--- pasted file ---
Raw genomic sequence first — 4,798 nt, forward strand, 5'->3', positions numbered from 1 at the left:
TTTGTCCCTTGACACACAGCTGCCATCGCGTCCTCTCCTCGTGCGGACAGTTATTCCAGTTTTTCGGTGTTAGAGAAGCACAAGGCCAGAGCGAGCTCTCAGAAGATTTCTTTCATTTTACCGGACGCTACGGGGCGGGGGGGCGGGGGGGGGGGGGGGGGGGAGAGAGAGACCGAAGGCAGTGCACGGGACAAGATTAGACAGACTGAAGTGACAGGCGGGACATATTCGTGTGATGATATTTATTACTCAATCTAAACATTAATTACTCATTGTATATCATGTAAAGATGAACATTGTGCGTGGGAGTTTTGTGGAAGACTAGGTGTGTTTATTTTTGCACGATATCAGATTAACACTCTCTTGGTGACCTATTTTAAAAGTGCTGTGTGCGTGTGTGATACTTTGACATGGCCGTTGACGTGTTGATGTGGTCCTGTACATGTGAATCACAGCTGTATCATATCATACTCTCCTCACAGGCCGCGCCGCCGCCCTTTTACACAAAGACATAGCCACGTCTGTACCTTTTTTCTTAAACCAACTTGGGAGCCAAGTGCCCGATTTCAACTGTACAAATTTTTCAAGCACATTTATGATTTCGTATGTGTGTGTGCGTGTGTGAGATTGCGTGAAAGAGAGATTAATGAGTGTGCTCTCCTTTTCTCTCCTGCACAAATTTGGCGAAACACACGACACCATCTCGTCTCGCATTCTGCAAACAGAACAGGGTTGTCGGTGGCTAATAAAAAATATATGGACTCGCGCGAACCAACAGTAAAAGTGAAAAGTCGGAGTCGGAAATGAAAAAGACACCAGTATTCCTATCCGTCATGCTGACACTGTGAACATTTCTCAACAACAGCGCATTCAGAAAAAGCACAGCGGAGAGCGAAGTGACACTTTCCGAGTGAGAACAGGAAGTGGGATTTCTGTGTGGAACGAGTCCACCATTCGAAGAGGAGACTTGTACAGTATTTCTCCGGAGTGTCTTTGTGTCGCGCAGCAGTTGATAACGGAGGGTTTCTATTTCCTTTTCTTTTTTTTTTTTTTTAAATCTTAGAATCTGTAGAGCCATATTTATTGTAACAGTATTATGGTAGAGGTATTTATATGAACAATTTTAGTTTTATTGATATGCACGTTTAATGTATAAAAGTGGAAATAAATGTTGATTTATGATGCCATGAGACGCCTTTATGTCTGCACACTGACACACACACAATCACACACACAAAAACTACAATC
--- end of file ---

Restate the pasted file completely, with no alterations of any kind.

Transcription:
Raw genomic sequence first — 4,798 nt, forward strand, 5'->3', positions numbered from 1 at the left:
TTTGTCCCTTGACACACAGCTGCCATCGCGTCCTCTCCTCGTGCGGACAGTTATTCCAGTTTTTCGGTGTTAGAGAAGCACAAGGCCAGAGCGAGCTCTCAGAAGATTTCTTTCATTTTACCGGACGCTACGGGGCGGGGGGGCGGGGGGGGGGGGGGGGGGGAGAGAGAGACCGAAGGCAGTGCACGGGACAAGATTAGACAGACTGAAGTGACAGGCGGGACATATTCGTGTGATGATATTTATTACTCAATCTAAACATTAATTACTCATTGTATATCATGTAAAGATGAACATTGTGCGTGGGAGTTTTGTGGAAGACTAGGTGTGTTTATTTTTGCACGATATCAGATTAACACTCTCTTGGTGACCTATTTTAAAAGTGCTGTGTGCGTGTGTGATACTTTGACATGGCCGTTGACGTGTTGATGTGGTCCTGTACATGTGAATCACAGCTGTATCATATCATACTCTCCTCACAGGCCGCGCCGCCGCCCTTTTACACAAAGACATAGCCACGTCTGTACCTTTTTTCTTAAACCAACTTGGGAGCCAAGTGCCCGATTTCAACTGTACAAATTTTTCAAGCACATTTATGATTTCGTATGTGTGTGTGCGTGTGTGAGATTGCGTGAAAGAGAGATTAATGAGTGTGCTCTCCTTTTCTCTCCTGCACAAATTTGGCGAAACACACGACACCATCTCGTCTCGCATTCTGCAAACAGAACAGGGTTGTCGGTGGCTAATAAAAAATATATGGACTCGCGCGAACCAACAGTAAAAGTGAAAAGTCGGAGTCGGAAATGAAAAAGACACCAGTATTCCTATCCGTCATGCTGACACTGTGAACATTTCTCAACAACAGCGCATTCAGAAAAAGCACAGCGGAGAGCGAAGTGACACTTTCCGAGTGAGAACAGGAAGTGGGATTTCTGTGTGGAACGAGTCCACCATTCGAAGAGGAGACTTGTACAGTATTTCTCCGGAGTGTCTTTGTGTCGCGCAGCAGTTGATAACGGAGGGTTTCTATTTCCTTTTCTTTTTTTTTTTTTTTAAATCTTAGAATCTGTAGAGCCATATTTATTGTAACAGTATTATGGTAGAGGTATTTATATGAACAATTTTAGTTTTATTGATATGCACGTTTAATGTATAAAAGTGGAAATAAATGTTGATTTATGATGCCATGAGACGCCTTTATGTCTGCACACTGACACACACACAATCACACACACAAAAACTACAATC